The Music Education study abroad trips are something that I strongly encourage younger music education majors to take part in when they become seniors (either in hours or by years). I was lucky enough to be able to participate in both the trip to Austria in 2012 and Hungary in 2013and I can honestly say these trips have changed me as a music educator and as a person in general for the better.
Every other year, the trips alternate between Austria and Hungary and both trips have extremely different curriculum covered beforehand as well as overall experience and feel. The Austria trip is called “Orff in Context”. As you may be able to imagine from the title of the course, the purpose of the class is to study the Orff Method of music education in the country of its origin. In the weeks before the trip we were required to learn some basic German phrases, study art pieces that we would see in Austria while visiting some amazing museums, learn the History of Austria (at least as much as you can in 7 weeks), the life and work of Carl Orff, and studied in depth music that we would see performed live while visiting. All of these parts were essential to being able to truly appreciate and understand the country we were going to visit and the Educator whose methods we were trying to learn and understand. When we arrived in Austria, we first stayed in Salzburg, the birthplace of Mozart and the location of the Orff Institute. We had a few full days of workshops with instructors at the Orff Institute. The experience was more participating and seeing firsthand how the Orff method worked rather than observing them teaching children; it was exhausting but worthwhile. While in Salzburg we attended a mass at one of the oldest cathedrals in the city, went on the Sound of Music tour, and went to the top of a mountain overlooking Salzburg. We had lots of free time on the trip to explore the city and see things such as Mozart’s birthplace and where he lived and died. After a few days we left Salzburg to go to Vienna. It was truly incredible. While there we attended the State Opera and saw Mozart’s requiem in a cathedral on period instruments. One of the neat aspects of the trip is each student on the trip was expected to research and give a presentation on all the famous buildings, places, monuments, and other things that we toured. This gave each student an opportunity to become an expert on something and being able to teach their peers. Austria overall was very scenic, and serene and flawless. Hungary, although equally amazing was the complete opposite.
Hungary suffered until very recently under communist rule and you can tell through the faces and the attitudes of the people as well as how the cities and country looks. However, this almost makes the trip more fascinating. This trip is called “Kodaly in Context” and the course structure is very similar to “Orff in Context”. You learn basic Hungarian phrases (and in Hungary it is essential due to the fact that English is not as commonly spoken), the history of Hungary (which intertwines nicely with Austrian history), the life and work of Zoltan Kodaly, Sight singing, and the in depth study of music that we would see performed while there. We started off our trip in Budapest, the capital of Hungary. We started out with general tours of the city and getting a better grasp of the history we had learned. Again, each student was assigned a “tour stop” to research and present. After a day or two, we went to Kecskemet, a small town about an hour and a half south of Budapest where Kodaly was born. This is where the Kodaly institute was located. The Kodaly institute is similar to a college. It is most commonly famous for their master’s program training students how to masterfully teach Kodaly. We went to many workshops while there, but most of our time was spent observing amazing teachers at work with actual students in Hungarian schools. Everything was in Hungarian, but with basic music knowledge you could tell what was going on. It was awe inspiring that such amazing music and perfection could come from children at such a young age. We were lucky enough to see a rehearsal and a performance of a choir made up of middle school aged girls, and it was by far the best choir I have ever heard in my life. After a couple days, we returned to Budapest and were lucky enough to be able to see Hary Janos, an opera by Kodaly in the newly renovated Erkel Theater and see the Budapest Festival Orchestra play some amazing works. This was the trip that spoke the most to me and in December I will be applying to attend the Kodaly Institute.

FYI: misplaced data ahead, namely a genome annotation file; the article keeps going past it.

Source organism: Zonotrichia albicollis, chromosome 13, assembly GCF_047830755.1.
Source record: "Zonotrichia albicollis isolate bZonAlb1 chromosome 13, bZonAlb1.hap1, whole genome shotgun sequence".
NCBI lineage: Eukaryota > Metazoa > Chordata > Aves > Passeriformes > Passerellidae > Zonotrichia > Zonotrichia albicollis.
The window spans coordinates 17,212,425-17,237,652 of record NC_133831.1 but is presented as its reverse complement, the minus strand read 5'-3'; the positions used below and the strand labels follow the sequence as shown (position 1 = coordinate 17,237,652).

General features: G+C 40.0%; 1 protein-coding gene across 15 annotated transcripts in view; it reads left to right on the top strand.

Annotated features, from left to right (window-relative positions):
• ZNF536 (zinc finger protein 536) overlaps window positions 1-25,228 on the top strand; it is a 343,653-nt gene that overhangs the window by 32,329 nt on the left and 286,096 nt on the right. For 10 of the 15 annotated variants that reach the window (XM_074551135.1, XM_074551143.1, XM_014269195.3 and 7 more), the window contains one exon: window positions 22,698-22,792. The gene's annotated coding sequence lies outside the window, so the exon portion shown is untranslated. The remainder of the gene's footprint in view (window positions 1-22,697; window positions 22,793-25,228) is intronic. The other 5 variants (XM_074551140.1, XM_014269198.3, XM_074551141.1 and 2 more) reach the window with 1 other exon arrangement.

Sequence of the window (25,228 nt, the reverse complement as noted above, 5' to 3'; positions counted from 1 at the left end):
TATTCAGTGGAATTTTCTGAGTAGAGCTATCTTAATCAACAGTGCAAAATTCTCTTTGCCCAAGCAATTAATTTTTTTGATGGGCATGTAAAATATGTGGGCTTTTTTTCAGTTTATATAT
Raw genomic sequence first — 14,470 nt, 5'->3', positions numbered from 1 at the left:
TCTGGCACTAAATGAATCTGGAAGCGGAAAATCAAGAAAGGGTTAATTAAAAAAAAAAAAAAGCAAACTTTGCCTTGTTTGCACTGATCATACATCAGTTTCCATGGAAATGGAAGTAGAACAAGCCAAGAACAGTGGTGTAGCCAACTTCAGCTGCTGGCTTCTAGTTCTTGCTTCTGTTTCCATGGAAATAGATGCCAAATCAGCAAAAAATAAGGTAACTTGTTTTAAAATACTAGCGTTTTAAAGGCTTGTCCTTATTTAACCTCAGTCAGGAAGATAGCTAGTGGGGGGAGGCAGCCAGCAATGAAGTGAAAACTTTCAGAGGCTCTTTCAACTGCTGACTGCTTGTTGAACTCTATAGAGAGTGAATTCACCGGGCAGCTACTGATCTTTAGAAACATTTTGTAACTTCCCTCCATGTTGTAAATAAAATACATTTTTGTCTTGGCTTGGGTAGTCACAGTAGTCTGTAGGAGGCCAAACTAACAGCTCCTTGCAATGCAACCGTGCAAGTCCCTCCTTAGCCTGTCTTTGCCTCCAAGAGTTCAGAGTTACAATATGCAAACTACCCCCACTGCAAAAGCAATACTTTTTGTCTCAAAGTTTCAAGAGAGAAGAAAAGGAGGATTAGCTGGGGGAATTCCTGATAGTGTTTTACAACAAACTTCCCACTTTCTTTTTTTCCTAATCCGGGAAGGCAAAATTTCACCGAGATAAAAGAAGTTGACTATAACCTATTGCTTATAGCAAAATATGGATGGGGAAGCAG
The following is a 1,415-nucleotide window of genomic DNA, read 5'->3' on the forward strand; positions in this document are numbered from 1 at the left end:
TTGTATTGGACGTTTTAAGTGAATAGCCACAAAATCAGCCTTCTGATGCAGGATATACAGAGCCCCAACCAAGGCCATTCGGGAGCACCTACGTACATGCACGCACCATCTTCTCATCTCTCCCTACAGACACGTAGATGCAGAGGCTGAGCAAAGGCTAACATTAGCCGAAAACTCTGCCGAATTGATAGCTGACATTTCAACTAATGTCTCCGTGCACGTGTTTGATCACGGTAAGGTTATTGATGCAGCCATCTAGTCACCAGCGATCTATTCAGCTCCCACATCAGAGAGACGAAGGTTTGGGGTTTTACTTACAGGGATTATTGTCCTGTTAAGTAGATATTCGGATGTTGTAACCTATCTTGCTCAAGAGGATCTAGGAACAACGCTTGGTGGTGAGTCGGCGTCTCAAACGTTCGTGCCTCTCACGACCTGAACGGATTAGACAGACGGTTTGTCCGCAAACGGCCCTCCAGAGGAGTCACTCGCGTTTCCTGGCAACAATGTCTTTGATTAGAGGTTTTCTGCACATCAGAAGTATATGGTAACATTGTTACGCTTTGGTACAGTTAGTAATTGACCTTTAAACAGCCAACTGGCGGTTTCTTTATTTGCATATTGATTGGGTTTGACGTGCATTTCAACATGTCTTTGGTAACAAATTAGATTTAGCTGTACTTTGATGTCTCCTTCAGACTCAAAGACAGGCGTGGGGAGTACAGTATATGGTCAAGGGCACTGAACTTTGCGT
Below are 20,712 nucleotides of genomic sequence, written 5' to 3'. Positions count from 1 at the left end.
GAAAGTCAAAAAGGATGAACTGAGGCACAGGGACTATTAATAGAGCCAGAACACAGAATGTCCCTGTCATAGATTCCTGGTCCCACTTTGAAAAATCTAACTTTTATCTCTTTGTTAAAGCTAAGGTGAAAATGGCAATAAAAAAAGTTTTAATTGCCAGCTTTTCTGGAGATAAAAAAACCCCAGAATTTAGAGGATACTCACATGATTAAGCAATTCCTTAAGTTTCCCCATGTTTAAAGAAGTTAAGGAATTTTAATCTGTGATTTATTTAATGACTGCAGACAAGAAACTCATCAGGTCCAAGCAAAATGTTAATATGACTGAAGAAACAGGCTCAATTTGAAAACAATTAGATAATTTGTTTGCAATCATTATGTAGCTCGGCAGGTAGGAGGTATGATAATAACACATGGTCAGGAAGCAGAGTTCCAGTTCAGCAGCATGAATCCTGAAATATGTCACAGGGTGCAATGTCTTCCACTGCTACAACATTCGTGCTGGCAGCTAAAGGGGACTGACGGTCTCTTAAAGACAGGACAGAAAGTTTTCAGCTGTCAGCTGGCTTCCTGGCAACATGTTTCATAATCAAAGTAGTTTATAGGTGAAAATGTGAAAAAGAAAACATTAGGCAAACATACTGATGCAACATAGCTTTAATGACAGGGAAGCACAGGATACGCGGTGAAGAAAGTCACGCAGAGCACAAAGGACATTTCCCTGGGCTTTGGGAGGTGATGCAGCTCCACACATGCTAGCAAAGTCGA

Again, I cannot emphasize enough how important these trips are and the difference they can make in your professional and personal life. Do not miss out on this opportunity of a life time!
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